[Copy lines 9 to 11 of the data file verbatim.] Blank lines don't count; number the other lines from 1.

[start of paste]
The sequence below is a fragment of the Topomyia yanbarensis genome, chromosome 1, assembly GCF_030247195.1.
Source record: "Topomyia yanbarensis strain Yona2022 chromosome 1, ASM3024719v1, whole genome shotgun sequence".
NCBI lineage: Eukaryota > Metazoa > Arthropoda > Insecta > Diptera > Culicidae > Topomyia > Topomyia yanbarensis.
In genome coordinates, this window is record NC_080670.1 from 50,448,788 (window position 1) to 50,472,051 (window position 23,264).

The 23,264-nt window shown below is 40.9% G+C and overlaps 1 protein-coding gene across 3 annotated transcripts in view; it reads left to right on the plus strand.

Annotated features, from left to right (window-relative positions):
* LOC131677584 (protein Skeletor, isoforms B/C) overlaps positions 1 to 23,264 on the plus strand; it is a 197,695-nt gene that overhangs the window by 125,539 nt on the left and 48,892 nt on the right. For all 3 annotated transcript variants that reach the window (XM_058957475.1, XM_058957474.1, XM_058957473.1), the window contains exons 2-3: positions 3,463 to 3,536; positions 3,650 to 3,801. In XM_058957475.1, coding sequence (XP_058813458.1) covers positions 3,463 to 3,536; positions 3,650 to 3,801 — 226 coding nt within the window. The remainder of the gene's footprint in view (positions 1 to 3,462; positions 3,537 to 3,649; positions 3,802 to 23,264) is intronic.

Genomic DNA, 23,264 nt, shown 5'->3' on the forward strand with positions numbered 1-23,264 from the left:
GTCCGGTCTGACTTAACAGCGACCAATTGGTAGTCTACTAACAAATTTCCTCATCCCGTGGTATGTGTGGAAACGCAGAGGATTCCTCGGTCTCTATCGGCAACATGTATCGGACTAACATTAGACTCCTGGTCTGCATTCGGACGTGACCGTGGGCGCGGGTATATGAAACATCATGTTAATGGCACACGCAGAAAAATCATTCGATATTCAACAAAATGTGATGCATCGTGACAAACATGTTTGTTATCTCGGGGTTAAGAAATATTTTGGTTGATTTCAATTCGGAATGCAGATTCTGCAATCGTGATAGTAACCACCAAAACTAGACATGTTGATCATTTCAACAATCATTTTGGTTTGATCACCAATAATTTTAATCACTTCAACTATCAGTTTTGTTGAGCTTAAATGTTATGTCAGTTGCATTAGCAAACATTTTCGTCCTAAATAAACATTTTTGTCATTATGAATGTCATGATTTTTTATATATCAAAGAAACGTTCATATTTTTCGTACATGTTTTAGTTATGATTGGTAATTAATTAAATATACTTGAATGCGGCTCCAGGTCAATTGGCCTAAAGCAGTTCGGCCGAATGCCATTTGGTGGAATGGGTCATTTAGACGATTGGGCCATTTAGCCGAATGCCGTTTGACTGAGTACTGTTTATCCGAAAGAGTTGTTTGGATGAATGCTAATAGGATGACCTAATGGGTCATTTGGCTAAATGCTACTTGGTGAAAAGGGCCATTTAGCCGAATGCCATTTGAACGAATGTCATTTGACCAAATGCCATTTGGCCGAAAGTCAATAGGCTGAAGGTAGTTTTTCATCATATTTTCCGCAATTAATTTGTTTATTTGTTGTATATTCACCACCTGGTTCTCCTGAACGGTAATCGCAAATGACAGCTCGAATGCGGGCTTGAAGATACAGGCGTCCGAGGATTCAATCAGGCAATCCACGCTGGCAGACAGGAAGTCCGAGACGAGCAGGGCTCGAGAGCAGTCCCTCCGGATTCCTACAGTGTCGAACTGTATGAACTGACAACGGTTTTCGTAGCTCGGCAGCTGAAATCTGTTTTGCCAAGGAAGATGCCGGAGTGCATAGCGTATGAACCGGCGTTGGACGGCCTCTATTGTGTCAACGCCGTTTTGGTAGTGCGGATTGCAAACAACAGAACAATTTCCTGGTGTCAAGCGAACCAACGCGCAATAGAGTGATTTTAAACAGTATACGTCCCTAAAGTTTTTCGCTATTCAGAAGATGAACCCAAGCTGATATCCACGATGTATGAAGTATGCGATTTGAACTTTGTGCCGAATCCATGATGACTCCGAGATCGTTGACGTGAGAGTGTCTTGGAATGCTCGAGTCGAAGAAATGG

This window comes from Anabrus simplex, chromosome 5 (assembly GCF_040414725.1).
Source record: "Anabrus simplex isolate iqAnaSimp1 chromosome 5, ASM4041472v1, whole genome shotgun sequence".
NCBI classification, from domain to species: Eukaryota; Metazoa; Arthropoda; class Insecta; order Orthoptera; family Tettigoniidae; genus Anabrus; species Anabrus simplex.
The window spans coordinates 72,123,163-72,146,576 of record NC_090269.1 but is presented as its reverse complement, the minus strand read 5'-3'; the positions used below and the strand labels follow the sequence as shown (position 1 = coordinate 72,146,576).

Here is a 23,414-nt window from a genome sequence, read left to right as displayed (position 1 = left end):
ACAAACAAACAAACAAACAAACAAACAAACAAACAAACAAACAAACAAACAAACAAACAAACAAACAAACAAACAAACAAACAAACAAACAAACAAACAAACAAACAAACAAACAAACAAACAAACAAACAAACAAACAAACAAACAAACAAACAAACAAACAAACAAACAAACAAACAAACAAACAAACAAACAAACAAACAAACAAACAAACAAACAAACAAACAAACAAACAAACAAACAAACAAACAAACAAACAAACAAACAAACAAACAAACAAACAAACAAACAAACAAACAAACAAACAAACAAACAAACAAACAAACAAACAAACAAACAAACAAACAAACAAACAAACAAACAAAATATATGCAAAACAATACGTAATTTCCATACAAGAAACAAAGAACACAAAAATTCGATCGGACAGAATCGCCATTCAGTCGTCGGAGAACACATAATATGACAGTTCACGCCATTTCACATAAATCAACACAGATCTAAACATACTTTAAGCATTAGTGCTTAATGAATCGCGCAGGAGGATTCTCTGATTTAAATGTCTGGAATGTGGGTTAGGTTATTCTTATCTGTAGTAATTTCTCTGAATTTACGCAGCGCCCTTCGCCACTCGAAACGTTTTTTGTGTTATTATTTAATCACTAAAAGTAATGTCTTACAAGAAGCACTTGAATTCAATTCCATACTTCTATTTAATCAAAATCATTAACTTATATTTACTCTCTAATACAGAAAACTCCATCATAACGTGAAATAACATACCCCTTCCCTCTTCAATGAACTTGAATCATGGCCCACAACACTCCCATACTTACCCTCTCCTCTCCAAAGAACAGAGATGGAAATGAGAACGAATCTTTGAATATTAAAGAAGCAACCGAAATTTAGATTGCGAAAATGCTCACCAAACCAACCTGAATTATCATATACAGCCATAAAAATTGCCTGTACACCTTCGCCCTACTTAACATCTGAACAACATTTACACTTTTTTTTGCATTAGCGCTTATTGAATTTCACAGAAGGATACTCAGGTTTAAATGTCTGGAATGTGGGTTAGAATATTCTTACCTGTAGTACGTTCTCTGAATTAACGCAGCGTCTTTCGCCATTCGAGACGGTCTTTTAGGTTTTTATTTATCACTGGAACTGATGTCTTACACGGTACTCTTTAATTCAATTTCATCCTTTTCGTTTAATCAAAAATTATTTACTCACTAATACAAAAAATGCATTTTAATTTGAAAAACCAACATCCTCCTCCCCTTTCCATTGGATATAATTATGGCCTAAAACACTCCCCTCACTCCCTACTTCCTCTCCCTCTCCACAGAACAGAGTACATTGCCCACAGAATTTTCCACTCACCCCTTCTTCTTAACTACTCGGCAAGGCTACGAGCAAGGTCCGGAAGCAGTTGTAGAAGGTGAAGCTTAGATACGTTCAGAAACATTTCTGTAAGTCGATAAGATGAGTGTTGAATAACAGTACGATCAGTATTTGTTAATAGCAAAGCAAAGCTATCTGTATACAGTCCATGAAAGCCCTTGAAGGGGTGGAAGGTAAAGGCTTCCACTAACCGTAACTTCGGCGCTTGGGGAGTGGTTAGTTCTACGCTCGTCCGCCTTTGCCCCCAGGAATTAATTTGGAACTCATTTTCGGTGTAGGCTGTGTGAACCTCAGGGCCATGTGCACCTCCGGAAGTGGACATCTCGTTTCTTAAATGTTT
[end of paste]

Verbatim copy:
GTCCGGTCTGACTTAACAGCGACCAATTGGTAGTCTACTAACAAATTTCCTCATCCCGTGGTATGTGTGGAAACGCAGAGGATTCCTCGGTCTCTATCGGCAACATGTATCGGACTAACATTAGACTCCTGGTCTGCATTCGGACGTGACCGTGGGCGCGGGTATATGAAACATCATGTTAATGGCACACGCAGAAAAATCATTCGATATTCAACAAAATGTGATGCATCGTGACAAACATGTTTGTTATCTCGGGGTTAAGAAATATTTTGGTTGATTTCAATTCGGAATGCAGATTCTGCAATCGTGATAGTAACCACCAAAACTAGACATGTTGATCATTTCAACAATCATTTTGGTTTGATCACCAATAATTTTAATCACTTCAACTATCAGTTTTGTTGAGCTTAAATGTTATGTCAGTTGCATTAGCAAACATTTTCGTCCTAAATAAACATTTTTGTCATTATGAATGTCATGATTTTTTATATATCAAAGAAACGTTCATATTTTTCGTACATGTTTTAGTTATGATTGGTAATTAATTAAATATACTTGAATGCGGCTCCAGGTCAATTGGCCTAAAGCAGTTCGGCCGAATGCCATTTGGTGGAATGGGTCATTTAGACGATTGGGCCATTTAGCCGAATGCCGTTTGACTGAGTACTGTTTATCCGAAAGAGTTGTTTGGATGAATGCTAATAGGATGACCTAATGGGTCATTTGGCTAAATGCTACTTGGTGAAAAGGGCCATTTAGCCGAATGCCATTTGAACGAATGTCATTTGACCAAATGCCATTTGGCCGAAAGTCAATAGGCTGAAGGTAGTTTTTCATCATATTTTCCGCAATTAATTTGTTTATTTGTTGTATATTCACCACCTGGTTCTCCTGAACGGTAATCGCAAATGACAGCTCGAATGCGGGCTTGAAGATACAGGCGTCCGAGGATTCAATCAGGCAATCCACGCTGGCAGACAGGAAGTCCGAGACGAGCAGGGCTCGAGAGCAGTCCCTCCGGATTCCTACAGTGTCGAACTGTATGAACTGACAACGGTTTTCGTAGCTCGGCAGCTGAAATCTGTTTTGCCAAGGAAGATGCCGGAGTGCATAGCGTATGAACCGGCGTTGGACGGCCTCTATTGTGTCAACGCCGTTTTGGTAGTGCGGATTGCAAACAACAGAACAATTTCCTGGTGTCAAGCGAACCAACGCGCAATAGAGTGATTTTAAACAGTATACGTCCCTAAAGTTTTTCGCTATTCAGAAGATGAACCCAAGCTGATATCCACGATGTATGAAGTATGCGATTTGAACTTTGTGCCGAATCCATGATGACTCCGAGATCGTTGACGTGAGAGTGTCTTGGAATGCTCGAGTCGAAGAAATGG

This window comes from Anabrus simplex, chromosome 5 (assembly GCF_040414725.1).
Source record: "Anabrus simplex isolate iqAnaSimp1 chromosome 5, ASM4041472v1, whole genome shotgun sequence".